Damon McMillan and friends spent three years designing, building, and perfecting a solar-powered boat called the SeaCharger. The vessel is eight feet long and weighs 60 pounds, and is powered by two plastic solar panels. How far can a boat like this travel on autopilot? On June 11, McMillan launched it into the surf off the coast of Half Moon Bay, California.
An older man who has been watching the entire time approaches me and tells me that he’s sorry that I lost control of my boat and that he’s sure it’ll wash up on the beach somewhere. I assure him that the boat is on autopilot, going exactly where it’s supposed to be going. “And where is that?” he asks. “Hawaii.” The look on his face is priceless.
Indeed, the idea of this tiny, homemade boat surviving 2,400 miles of open ocean to reach Hawaii seems foolishly unrealistic, and I know that more than anybody else. With help from friends, I built the eight-foot-long, autonomous, foam-and-fiberglass, solar-powered SeaCharger in my garage – not to make money or to win a contest, but simply as a challenge.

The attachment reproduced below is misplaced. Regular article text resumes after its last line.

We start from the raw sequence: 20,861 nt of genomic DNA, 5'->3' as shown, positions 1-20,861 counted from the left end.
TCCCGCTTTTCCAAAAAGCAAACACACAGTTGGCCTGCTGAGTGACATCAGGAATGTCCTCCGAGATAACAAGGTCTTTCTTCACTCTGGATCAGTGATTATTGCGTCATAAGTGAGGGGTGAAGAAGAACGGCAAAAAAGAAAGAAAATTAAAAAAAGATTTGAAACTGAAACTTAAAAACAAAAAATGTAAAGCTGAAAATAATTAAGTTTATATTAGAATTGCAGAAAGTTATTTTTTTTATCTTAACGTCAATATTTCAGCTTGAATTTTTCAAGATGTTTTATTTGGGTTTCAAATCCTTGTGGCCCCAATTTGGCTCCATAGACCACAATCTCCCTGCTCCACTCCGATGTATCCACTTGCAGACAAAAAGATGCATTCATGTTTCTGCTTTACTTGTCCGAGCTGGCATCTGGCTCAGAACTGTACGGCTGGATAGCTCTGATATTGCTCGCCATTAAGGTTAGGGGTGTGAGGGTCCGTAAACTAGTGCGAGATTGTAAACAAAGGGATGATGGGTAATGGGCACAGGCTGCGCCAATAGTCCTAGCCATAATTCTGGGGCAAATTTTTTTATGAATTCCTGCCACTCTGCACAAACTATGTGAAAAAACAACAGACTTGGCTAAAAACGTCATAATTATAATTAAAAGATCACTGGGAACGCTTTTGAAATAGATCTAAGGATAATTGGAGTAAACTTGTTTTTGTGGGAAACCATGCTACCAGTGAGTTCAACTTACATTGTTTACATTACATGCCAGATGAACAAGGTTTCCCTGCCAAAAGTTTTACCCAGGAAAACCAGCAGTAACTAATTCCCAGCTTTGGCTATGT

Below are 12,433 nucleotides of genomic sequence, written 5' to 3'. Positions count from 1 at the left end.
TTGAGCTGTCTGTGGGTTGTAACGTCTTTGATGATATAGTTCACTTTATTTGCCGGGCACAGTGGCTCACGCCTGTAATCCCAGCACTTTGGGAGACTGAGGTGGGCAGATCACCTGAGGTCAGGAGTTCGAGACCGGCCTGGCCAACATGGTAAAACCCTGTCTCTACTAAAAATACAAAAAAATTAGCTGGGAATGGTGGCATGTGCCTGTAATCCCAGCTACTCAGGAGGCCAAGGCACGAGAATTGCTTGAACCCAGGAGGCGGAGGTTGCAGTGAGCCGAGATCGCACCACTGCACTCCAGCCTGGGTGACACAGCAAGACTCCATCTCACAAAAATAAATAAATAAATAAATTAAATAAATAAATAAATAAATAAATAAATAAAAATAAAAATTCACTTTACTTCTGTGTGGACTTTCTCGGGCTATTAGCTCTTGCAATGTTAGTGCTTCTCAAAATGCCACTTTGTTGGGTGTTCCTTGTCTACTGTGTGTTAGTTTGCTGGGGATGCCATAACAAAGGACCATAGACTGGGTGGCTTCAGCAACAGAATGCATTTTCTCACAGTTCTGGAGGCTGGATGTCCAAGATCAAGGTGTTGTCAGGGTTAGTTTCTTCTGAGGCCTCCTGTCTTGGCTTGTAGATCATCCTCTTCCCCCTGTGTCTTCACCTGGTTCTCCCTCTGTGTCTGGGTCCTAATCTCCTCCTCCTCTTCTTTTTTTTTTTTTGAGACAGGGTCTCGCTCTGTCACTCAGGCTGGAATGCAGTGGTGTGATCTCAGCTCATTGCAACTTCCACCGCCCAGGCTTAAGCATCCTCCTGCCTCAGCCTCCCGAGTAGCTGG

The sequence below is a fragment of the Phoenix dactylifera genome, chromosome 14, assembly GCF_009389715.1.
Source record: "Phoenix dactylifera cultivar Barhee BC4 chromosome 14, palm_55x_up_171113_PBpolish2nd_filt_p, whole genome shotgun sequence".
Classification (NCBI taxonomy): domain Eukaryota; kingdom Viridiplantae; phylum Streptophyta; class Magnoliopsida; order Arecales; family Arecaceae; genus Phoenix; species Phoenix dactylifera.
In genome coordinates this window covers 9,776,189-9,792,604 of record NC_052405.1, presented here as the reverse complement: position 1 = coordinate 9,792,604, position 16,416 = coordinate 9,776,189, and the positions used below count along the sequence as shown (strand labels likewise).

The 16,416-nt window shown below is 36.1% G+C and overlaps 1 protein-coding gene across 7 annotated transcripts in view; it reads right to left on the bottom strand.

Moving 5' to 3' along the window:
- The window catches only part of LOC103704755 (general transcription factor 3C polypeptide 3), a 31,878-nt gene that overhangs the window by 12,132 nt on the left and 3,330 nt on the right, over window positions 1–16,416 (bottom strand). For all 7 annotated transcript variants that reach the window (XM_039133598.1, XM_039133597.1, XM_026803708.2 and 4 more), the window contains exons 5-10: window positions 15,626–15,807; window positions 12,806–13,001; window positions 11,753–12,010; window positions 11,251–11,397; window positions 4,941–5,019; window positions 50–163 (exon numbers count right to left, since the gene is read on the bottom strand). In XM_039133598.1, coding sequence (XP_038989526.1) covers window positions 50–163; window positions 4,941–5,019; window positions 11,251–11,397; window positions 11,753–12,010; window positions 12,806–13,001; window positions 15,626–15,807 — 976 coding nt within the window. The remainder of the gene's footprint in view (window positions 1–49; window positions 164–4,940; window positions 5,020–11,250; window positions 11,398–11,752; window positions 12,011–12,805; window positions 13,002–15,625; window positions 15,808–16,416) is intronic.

McMillan tracked the SeaCharger by satellite when it checked in every two hours (or didn’t). On July 22, he was there at Mahukona Harbor in Hawaii when his boat arrived. That’s some accomplishment! But the SeaCharger is still going. After five days of maintenance, it was launched again from Hawaii on July 27, bound for New Zealand. McMillan writes about building the boat and the experience of tracking it at Make. You can keep track of the SeaCharger as it makes its way to New Zealand at the project’s website. -via Metafilter